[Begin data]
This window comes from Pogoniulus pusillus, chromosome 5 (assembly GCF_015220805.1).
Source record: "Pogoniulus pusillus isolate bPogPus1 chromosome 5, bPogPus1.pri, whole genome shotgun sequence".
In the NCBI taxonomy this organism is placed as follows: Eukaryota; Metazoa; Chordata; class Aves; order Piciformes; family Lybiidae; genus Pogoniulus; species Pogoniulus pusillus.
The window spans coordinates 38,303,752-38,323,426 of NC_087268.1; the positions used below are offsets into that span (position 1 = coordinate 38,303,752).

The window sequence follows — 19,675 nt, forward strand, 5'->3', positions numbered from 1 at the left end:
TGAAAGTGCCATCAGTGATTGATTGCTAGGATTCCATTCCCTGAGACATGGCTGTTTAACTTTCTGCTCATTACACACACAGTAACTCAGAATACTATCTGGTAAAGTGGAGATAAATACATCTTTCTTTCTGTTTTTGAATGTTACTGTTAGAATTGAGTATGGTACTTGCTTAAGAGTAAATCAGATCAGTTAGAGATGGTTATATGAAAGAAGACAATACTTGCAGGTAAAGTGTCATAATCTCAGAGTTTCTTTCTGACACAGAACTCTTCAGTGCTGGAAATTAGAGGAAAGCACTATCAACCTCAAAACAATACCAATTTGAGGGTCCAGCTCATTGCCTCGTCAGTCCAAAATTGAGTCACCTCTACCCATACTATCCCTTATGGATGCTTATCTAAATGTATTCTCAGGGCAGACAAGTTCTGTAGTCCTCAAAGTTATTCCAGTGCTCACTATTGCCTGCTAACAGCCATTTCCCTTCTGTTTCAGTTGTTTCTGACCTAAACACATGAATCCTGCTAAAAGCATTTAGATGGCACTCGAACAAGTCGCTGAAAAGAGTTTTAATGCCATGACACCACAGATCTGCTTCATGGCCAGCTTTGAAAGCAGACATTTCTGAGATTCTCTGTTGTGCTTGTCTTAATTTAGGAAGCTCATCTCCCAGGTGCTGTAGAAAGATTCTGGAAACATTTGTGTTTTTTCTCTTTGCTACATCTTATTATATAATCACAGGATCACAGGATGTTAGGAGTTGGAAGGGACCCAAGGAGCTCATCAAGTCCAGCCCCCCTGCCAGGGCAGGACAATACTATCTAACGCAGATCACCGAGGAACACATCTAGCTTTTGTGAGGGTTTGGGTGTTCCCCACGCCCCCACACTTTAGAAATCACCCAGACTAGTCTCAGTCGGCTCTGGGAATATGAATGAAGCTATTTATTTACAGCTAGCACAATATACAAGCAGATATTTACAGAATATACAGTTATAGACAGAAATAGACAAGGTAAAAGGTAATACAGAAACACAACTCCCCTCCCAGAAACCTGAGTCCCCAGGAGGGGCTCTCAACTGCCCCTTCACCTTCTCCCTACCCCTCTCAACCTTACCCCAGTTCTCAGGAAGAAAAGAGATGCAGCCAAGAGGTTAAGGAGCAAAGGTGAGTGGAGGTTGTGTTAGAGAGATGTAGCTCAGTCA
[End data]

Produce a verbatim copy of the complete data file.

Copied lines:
This window comes from Pogoniulus pusillus, chromosome 5 (assembly GCF_015220805.1).
Source record: "Pogoniulus pusillus isolate bPogPus1 chromosome 5, bPogPus1.pri, whole genome shotgun sequence".
In the NCBI taxonomy this organism is placed as follows: Eukaryota; Metazoa; Chordata; class Aves; order Piciformes; family Lybiidae; genus Pogoniulus; species Pogoniulus pusillus.
The window spans coordinates 38,303,752-38,323,426 of NC_087268.1; the positions used below are offsets into that span (position 1 = coordinate 38,303,752).

The window sequence follows — 19,675 nt, forward strand, 5'->3', positions numbered from 1 at the left end:
TGAAAGTGCCATCAGTGATTGATTGCTAGGATTCCATTCCCTGAGACATGGCTGTTTAACTTTCTGCTCATTACACACACAGTAACTCAGAATACTATCTGGTAAAGTGGAGATAAATACATCTTTCTTTCTGTTTTTGAATGTTACTGTTAGAATTGAGTATGGTACTTGCTTAAGAGTAAATCAGATCAGTTAGAGATGGTTATATGAAAGAAGACAATACTTGCAGGTAAAGTGTCATAATCTCAGAGTTTCTTTCTGACACAGAACTCTTCAGTGCTGGAAATTAGAGGAAAGCACTATCAACCTCAAAACAATACCAATTTGAGGGTCCAGCTCATTGCCTCGTCAGTCCAAAATTGAGTCACCTCTACCCATACTATCCCTTATGGATGCTTATCTAAATGTATTCTCAGGGCAGACAAGTTCTGTAGTCCTCAAAGTTATTCCAGTGCTCACTATTGCCTGCTAACAGCCATTTCCCTTCTGTTTCAGTTGTTTCTGACCTAAACACATGAATCCTGCTAAAAGCATTTAGATGGCACTCGAACAAGTCGCTGAAAAGAGTTTTAATGCCATGACACCACAGATCTGCTTCATGGCCAGCTTTGAAAGCAGACATTTCTGAGATTCTCTGTTGTGCTTGTCTTAATTTAGGAAGCTCATCTCCCAGGTGCTGTAGAAAGATTCTGGAAACATTTGTGTTTTTTCTCTTTGCTACATCTTATTATATAATCACAGGATCACAGGATGTTAGGAGTTGGAAGGGACCCAAGGAGCTCATCAAGTCCAGCCCCCCTGCCAGGGCAGGACAATACTATCTAACGCAGATCACCGAGGAACACATCTAGCTTTTGTGAGGGTTTGGGTGTTCCCCACGCCCCCACACTTTAGAAATCACCCAGACTAGTCTCAGTCGGCTCTGGGAATATGAATGAAGCTATTTATTTACAGCTAGCACAATATACAAGCAGATATTTACAGAATATACAGTTATAGACAGAAATAGACAAGGTAAAAGGTAATACAGAAACACAACTCCCCTCCCAGAAACCTGAGTCCCCAGGAGGGGCTCTCAACTGCCCCTTCACCTTCTCCCTACCCCTCTCAACCTTACCCCAGTTCTCAGGAAGAAAAGAGATGCAGCCAAGAGGTTAAGGAGCAAAGGTGAGTGGAGGTTGTGTTAGAGAGATGTAGCTCAGTCA